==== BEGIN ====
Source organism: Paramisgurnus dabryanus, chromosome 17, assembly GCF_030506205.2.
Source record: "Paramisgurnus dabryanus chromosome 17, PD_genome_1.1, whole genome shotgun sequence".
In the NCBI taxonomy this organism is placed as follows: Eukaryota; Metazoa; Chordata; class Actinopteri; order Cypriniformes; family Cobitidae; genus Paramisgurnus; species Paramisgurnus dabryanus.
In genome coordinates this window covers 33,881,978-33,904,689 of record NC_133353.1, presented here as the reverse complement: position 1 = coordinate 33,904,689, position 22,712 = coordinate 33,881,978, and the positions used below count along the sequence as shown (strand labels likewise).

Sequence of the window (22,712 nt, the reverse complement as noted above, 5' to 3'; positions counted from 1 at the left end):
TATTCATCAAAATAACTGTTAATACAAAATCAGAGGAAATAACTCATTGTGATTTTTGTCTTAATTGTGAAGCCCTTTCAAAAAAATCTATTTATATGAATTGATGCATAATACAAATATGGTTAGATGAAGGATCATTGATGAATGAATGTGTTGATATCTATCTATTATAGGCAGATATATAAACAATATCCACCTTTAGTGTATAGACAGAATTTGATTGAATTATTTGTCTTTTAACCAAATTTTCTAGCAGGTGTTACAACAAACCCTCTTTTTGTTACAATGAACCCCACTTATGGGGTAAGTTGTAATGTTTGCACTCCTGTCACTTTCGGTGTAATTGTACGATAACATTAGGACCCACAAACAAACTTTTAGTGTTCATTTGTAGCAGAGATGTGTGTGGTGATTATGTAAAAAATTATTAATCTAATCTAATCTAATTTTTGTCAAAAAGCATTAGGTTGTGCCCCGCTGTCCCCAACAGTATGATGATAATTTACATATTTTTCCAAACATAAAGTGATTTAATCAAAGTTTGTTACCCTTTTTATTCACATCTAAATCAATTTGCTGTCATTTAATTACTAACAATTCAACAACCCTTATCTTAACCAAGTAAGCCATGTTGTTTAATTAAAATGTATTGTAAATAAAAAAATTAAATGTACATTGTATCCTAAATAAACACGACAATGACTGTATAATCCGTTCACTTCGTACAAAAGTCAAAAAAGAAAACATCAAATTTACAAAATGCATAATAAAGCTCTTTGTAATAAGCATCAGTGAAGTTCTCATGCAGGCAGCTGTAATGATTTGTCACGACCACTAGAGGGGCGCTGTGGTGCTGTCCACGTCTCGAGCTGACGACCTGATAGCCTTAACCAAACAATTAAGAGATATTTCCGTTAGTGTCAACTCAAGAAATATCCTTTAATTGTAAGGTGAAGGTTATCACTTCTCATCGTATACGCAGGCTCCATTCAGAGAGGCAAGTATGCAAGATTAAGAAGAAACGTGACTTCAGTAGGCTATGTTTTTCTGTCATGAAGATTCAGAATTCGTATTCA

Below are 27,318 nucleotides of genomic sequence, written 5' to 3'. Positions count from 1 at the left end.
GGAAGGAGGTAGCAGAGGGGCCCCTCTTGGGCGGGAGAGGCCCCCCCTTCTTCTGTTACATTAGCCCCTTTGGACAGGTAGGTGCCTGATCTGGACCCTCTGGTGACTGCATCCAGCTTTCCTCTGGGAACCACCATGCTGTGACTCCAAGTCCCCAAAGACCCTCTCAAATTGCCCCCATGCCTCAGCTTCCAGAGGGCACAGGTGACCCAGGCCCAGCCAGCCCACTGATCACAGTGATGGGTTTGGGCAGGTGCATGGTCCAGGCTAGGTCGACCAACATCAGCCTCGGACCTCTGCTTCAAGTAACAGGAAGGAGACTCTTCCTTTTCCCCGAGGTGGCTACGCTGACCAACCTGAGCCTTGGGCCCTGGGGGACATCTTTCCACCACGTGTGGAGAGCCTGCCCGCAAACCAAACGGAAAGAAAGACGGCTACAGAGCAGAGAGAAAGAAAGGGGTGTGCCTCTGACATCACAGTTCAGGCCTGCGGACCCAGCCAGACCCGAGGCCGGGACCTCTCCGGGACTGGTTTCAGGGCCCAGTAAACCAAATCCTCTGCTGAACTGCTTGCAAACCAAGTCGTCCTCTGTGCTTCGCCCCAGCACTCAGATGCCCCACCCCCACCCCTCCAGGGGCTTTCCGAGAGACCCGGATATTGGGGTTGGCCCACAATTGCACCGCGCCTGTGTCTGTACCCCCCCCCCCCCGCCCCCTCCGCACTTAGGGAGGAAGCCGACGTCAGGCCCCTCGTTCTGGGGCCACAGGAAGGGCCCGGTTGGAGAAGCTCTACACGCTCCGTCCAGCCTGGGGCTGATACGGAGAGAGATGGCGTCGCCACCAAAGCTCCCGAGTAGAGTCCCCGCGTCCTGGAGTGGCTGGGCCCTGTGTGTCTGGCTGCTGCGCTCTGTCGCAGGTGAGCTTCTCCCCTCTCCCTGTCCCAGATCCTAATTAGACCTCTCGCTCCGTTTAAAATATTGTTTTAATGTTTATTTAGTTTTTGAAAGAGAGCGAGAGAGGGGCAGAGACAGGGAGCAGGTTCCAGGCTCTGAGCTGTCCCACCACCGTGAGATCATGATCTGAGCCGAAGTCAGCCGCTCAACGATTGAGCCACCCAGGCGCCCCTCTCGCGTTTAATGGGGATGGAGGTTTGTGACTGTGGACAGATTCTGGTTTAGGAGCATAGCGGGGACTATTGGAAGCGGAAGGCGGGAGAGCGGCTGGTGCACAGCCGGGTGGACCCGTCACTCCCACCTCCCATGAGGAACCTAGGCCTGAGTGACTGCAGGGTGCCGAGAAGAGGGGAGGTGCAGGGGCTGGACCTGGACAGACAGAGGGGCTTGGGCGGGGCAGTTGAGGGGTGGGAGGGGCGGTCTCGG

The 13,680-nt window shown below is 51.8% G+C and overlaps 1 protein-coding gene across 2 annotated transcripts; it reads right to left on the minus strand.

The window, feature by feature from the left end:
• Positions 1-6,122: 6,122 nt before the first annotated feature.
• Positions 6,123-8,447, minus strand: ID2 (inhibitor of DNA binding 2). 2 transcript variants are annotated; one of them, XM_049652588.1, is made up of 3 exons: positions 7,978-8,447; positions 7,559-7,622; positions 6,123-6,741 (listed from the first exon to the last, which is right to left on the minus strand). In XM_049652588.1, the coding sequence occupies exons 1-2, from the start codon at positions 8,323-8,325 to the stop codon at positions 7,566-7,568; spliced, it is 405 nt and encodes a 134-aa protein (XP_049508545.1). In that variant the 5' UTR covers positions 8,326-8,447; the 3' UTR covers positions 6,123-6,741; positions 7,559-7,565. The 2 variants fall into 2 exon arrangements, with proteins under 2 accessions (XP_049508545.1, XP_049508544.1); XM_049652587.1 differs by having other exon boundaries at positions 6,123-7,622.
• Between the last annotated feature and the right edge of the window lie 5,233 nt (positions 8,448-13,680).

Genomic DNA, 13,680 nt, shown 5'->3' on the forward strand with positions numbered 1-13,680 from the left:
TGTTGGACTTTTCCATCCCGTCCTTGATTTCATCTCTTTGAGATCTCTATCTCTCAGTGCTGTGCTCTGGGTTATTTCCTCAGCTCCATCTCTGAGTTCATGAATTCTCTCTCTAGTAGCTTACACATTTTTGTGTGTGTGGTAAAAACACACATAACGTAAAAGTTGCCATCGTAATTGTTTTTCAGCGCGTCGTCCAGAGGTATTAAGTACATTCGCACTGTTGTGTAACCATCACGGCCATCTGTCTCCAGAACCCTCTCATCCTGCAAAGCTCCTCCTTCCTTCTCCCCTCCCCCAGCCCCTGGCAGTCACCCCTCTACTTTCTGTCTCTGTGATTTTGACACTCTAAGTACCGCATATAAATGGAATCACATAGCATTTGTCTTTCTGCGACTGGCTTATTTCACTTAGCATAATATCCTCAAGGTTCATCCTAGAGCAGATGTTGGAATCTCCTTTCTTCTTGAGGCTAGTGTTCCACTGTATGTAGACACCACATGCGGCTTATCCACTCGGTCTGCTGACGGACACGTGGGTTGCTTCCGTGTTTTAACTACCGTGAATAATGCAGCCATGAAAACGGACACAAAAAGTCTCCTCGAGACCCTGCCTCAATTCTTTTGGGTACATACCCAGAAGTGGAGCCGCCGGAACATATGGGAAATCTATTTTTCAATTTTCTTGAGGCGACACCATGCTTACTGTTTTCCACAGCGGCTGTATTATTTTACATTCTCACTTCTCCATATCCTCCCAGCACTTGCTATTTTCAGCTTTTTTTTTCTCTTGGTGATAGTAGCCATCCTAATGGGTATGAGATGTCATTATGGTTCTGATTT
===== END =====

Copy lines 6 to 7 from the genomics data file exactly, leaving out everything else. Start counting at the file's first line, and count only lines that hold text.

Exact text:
TATTCATCAAAATAACTGTTAATACAAAATCAGAGGAAATAACTCATTGTGATTTTTGTCTTAATTGTGAAGCCCTTTCAAAAAAATCTATTTATATGAATTGATGCATAATACAAATATGGTTAGATGAAGGATCATTGATGAATGAATGTGTTGATATCTATCTATTATAGGCAGATATATAAACAATATCCACCTTTAGTGTATAGACAGAATTTGATTGAATTATTTGTCTTTTAACCAAATTTTCTAGCAGGTGTTACAACAAACCCTCTTTTTGTTACAATGAACCCCACTTATGGGGTAAGTTGTAATGTTTGCACTCCTGTCACTTTCGGTGTAATTGTACGATAACATTAGGACCCACAAACAAACTTTTAGTGTTCATTTGTAGCAGAGATGTGTGTGGTGATTATGTAAAAAATTATTAATCTAATCTAATCTAATTTTTGTCAAAAAGCATTAGGTTGTGCCCCGCTGTCCCCAACAGTATGATGATAATTTACATATTTTTCCAAACATAAAGTGATTTAATCAAAGTTTGTTACCCTTTTTATTCACATCTAAATCAATTTGCTGTCATTTAATTACTAACAATTCAACAACCCTTATCTTAACCAAGTAAGCCATGTTGTTTAATTAAAATGTATTGTAAATAAAAAAATTAAATGTACATTGTATCCTAAATAAACACGACAATGACTGTATAATCCGTTCACTTCGTACAAAAGTCAAAAAAGAAAACATCAAATTTACAAAATGCATAATAAAGCTCTTTGTAATAAGCATCAGTGAAGTTCTCATGCAGGCAGCTGTAATGATTTGTCACGACCACTAGAGGGGCGCTGTGGTGCTGTCCACGTCTCGAGCTGACGACCTGATAGCCTTAACCAAACAATTAAGAGATATTTCCGTTAGTGTCAACTCAAGAAATATCCTTTAATTGTAAGGTGAAGGTTATCACTTCTCATCGTATACGCAGGCTCCATTCAGAGAGGCAAGTATGCAAGATTAAGAAGAAACGTGACTTCAGTAGGCTATGTTTTTCTGTCATGAAGATTCAGAATTCGTATTCA

Below are 27,318 nucleotides of genomic sequence, written 5' to 3'. Positions count from 1 at the left end.